Tweeting Bankers: Is JP Morgan Chase Investing in Twitter?
-- Is JPMorgan Chase trying to invest in Twitter at an astounding $4.5 billion? Sort of. New York Magazine has a good explanation of the whole affair.
JP Morgan is not going to make a direct investment in the company. If the firm is going to get a stake in Twitter, the magazine explains, it will get the shares on the secondary market. Tech investor Chris Sacca has set up a $1 billion fund that owns Twitter shares. JPMorgan, through its Digital Growth Fund, appears to be making an investment in Sacca's fund. So, JPMorgan would indirectly own shares of Twitter and no capital will find its way to Twitter.
In any event, jus the mention of a $4.5 billion valuation has people thinking we're in the midst of a good ol' fashioned Internet bubble. Does a messaging service with a spotty service and no substantial revenue model deserve such a sky-high valuation? Maybe, maybe not. But good thing for the secondary market. It's letting institutional investors take all the risk while allowing venture capital firms cash out and put their money into new companies.
( NY Mag)
Market to iPad 2: Meh
-- If the iPad 2 is a breakthrough product, it wasn't immediately apparent in movements in the company's stock price. In fact, investors initially had just a lukewarm reaction. Shares of Apple rose as much as 1.26% before closing up 0.80% at $352.12. Maybe they needed more time to digest the new product, compare it to a growing list of competitors and read media coverage and various online pundits. Investor enthusiasm continued as shares quickly shot up 1.5% to $357.35 in early Thursday trading and closed up 2.1% to $359.56.
Shazam's Shazamable TV
-- John Sykes, co-founder of MTV Networks and former chairman of Infinity Broadcasting, has joined Shazam's board of directors. Sykes founded the investment firm the Pilot Group with Tom Freston and Bob Pittman, another MTV co-founder who is now working with Clear Channel. Shazam has branched out from its music search roots and is working more in television. In partnership with NBC Universal's Simfy network http://www.syfy.com/beinghuman/shazam/, Shazam debuted a "Shazamable TV" initiative that allows Shazam users to "tag" episodes of "Being Human" to access exclusive video and other content. In December the company announced it had surpassed the 100 million user mark.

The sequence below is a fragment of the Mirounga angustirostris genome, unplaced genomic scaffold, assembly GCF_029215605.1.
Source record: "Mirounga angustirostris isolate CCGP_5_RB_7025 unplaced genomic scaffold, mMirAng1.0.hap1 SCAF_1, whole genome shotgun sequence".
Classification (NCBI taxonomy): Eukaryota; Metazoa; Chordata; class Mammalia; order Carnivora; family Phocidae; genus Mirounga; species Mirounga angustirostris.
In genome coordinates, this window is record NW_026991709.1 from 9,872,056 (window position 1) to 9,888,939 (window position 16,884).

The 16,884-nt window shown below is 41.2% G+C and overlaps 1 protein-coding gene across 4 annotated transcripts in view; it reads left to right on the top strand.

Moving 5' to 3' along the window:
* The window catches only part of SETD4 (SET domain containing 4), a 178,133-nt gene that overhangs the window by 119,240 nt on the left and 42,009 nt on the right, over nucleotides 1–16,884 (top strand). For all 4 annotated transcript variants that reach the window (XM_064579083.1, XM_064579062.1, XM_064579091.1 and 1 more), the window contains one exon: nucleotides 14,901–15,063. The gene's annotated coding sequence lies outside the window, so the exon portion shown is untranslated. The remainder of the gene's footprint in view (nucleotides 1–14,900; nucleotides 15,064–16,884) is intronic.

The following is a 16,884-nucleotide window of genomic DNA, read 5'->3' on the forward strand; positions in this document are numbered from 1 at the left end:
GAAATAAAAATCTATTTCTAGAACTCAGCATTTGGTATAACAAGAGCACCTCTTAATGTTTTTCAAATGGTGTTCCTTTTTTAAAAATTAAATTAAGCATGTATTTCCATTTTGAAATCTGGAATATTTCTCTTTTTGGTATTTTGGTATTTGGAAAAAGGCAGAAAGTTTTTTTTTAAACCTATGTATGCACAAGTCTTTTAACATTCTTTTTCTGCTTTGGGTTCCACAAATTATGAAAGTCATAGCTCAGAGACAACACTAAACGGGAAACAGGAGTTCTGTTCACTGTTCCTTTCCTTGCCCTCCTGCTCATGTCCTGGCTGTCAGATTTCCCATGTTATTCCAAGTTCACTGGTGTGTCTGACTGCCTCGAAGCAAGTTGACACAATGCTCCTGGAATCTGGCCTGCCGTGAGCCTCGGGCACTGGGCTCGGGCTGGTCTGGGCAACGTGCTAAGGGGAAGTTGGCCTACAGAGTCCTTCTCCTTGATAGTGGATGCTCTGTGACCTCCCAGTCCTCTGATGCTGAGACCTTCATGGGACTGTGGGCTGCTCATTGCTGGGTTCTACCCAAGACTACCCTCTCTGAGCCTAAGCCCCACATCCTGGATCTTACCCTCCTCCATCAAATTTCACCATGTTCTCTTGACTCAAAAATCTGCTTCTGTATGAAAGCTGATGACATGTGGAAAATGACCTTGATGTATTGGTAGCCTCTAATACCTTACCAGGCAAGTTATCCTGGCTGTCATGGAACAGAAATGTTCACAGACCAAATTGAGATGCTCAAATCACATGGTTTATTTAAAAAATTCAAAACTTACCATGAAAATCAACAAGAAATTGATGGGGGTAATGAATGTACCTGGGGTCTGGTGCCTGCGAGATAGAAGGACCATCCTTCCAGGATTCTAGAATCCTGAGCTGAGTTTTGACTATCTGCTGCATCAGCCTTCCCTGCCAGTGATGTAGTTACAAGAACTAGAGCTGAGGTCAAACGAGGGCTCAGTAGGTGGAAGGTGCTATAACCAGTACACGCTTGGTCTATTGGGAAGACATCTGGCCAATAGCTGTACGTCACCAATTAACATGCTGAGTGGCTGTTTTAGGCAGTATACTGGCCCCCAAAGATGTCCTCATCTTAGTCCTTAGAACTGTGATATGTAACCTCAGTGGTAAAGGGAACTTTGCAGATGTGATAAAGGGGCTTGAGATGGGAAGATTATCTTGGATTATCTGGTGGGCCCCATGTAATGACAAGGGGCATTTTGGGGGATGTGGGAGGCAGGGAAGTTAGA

( App Market)
Music Biz Modeling: Free Trial, Mircrocurrency or Upselling
-- Here's food for thought on business models that might apply to digital music: Of the various online gaming business models that have been attempted, the successful ones offered either some type of free trial, microcurrency or upselling. According to Alex St. John, president and CTO of social entertainment service Hi5, there have been two successful business models in games: trial-to-own and free-to-play.
In trial-to-own games, companies gave consumers a free game and upsold them on a paid game, he writes. In free-to-play games, companies found that hosting free games drove a lot of traffic and created low-value advertising opportunities.
Considering the proliferation of music subscription services, it's interesting to read why the "book of the month" model worked for games. This was a model employed by RealNetworks that "looked a lot like a subscription." As St. John explains, "critical among [the model's advantages] was conveying a clear sense of value and ownership to the consumer over the typical buffet-style subscription model."
The huge success, he writes, was the ad/commerce hybrid model. "Where others failed to blend ads into purchased games, WildTangent found a solution that elegantly blended advertising and commerce without cannibalizing commerce revenues. The solution required enormous analytics control to correctly predict a user's behavior and serve each user the right mixture of commerce and advertising to maximize revenue without losing commerce sales."
Another huge success was the commitment plan, an improvement on the book-of-the-month-club model. "Commitment plans increased the average probability of converting a trial gamer to a buyer from 1% to 3%. They also increased average revenue per payer from $27.50 to around $80. Altogether, commitment plans produced a 900% increase in monetization yield over the early trial-to-own model."